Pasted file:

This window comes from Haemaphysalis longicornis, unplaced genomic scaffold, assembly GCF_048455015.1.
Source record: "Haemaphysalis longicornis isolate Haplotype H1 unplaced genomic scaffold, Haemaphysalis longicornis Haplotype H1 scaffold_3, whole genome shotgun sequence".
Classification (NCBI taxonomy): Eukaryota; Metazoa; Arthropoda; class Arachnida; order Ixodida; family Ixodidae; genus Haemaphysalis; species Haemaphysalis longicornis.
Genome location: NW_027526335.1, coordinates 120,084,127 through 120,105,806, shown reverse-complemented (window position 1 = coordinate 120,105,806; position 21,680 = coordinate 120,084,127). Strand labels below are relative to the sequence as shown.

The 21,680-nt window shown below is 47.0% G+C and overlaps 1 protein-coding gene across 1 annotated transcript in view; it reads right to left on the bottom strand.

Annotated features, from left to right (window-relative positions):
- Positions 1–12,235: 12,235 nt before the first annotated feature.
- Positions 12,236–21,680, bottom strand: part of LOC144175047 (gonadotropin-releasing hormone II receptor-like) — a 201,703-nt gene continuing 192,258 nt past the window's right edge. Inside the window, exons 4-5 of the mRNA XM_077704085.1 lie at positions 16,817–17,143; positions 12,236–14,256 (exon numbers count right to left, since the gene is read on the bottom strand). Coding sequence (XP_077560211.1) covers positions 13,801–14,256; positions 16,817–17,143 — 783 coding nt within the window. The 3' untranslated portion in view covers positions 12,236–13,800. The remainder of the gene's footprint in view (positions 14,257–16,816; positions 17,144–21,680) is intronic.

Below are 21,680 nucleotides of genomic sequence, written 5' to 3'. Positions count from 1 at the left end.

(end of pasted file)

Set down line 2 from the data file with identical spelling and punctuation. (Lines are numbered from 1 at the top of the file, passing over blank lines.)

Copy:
Source record: "Haemaphysalis longicornis isolate Haplotype H1 unplaced genomic scaffold, Haemaphysalis longicornis Haplotype H1 scaffold_3, whole genome shotgun sequence".